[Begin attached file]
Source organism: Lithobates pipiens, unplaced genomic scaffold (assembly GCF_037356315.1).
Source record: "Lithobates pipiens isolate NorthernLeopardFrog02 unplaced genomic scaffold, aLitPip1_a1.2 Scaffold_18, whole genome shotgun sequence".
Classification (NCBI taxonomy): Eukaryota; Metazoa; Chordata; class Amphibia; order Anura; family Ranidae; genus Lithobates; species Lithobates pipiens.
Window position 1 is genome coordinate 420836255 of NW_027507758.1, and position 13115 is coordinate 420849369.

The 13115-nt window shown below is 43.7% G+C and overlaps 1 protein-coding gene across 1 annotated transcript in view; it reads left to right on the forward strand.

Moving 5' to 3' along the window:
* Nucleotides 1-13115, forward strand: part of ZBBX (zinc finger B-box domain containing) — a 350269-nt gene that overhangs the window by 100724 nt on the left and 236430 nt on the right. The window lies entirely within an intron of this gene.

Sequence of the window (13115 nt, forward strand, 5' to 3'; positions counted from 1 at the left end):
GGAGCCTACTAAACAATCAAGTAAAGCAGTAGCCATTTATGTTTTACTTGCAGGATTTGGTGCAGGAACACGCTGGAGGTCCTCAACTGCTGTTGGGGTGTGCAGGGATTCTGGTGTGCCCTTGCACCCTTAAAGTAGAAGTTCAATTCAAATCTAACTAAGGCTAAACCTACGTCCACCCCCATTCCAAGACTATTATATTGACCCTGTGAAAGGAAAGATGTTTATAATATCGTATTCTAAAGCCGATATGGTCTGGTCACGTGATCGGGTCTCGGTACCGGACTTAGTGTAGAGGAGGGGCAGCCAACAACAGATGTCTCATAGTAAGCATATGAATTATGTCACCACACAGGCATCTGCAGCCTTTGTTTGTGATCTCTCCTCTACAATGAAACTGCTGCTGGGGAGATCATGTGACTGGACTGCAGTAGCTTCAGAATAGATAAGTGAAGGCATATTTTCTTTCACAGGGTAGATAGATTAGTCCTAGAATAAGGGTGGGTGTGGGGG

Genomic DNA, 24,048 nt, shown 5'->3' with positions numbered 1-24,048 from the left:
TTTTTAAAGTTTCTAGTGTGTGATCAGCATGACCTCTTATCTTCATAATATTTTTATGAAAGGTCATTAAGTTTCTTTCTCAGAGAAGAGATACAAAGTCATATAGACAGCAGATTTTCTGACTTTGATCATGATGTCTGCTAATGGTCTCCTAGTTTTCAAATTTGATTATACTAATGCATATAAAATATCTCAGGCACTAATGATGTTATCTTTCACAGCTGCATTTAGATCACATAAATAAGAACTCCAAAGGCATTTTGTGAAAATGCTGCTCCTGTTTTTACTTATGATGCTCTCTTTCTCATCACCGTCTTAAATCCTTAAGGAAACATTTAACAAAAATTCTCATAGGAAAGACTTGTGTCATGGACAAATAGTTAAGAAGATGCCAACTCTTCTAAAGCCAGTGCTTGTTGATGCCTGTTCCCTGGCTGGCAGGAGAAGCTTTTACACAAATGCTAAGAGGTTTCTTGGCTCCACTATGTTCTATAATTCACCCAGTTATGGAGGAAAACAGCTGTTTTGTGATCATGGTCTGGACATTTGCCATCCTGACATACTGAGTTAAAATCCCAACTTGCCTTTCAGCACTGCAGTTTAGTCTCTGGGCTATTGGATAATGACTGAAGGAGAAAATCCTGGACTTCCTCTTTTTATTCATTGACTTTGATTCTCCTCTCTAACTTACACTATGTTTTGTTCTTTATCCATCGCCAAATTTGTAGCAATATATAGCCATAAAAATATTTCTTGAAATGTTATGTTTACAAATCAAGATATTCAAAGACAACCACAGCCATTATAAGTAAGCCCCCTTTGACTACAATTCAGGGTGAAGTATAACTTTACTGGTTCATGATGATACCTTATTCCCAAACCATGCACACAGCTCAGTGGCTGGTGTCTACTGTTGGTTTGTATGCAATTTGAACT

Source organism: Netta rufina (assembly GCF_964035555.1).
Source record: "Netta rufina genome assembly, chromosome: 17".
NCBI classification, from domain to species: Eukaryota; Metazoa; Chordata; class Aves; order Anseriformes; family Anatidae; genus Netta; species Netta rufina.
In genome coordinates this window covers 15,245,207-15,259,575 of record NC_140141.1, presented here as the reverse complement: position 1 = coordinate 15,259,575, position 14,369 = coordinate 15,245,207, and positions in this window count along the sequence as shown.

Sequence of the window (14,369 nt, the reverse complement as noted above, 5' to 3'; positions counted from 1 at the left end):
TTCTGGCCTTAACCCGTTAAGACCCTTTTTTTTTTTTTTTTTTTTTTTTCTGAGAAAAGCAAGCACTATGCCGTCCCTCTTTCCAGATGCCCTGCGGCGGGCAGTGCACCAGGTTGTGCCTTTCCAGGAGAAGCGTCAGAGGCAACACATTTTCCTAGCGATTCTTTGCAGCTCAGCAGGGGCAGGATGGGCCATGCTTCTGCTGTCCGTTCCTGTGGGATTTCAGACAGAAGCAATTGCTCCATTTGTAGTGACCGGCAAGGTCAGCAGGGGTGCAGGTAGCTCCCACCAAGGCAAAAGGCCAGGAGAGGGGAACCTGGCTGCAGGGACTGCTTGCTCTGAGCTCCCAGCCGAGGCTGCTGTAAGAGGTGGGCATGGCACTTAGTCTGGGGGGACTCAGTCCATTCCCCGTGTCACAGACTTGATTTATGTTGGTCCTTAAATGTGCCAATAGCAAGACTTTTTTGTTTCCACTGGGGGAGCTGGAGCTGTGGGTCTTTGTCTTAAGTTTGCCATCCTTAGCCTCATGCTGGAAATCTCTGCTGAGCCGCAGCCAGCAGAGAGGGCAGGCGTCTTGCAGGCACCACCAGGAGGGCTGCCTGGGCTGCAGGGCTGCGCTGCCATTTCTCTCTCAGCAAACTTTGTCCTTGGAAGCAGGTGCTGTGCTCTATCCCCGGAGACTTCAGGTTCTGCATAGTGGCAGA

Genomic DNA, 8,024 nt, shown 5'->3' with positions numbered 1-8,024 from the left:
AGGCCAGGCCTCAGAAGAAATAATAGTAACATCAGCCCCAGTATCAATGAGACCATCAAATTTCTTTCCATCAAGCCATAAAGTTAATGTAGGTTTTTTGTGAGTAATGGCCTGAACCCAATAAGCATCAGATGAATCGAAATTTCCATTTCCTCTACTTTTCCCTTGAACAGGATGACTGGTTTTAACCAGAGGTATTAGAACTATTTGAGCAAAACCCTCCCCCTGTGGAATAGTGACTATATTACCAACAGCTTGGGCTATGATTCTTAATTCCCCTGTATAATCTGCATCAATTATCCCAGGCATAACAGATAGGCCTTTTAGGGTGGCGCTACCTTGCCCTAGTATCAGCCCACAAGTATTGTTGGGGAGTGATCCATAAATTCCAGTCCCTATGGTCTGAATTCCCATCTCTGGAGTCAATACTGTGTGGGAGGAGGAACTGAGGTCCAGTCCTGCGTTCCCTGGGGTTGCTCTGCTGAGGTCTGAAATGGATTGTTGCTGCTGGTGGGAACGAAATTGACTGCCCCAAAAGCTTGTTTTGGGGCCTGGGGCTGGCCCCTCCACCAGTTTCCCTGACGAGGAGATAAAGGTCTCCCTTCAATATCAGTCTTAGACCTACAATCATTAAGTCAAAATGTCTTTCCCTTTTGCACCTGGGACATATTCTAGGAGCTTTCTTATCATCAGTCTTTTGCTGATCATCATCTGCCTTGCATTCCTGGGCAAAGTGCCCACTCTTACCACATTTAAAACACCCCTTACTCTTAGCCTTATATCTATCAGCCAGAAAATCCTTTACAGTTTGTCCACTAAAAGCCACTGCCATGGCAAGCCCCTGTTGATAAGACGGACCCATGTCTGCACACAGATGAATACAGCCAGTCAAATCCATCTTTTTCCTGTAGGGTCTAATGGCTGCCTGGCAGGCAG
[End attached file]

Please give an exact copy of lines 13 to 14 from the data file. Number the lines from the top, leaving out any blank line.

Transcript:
Source record: "Netta rufina genome assembly, chromosome: 17".
NCBI classification, from domain to species: Eukaryota; Metazoa; Chordata; class Aves; order Anseriformes; family Anatidae; genus Netta; species Netta rufina.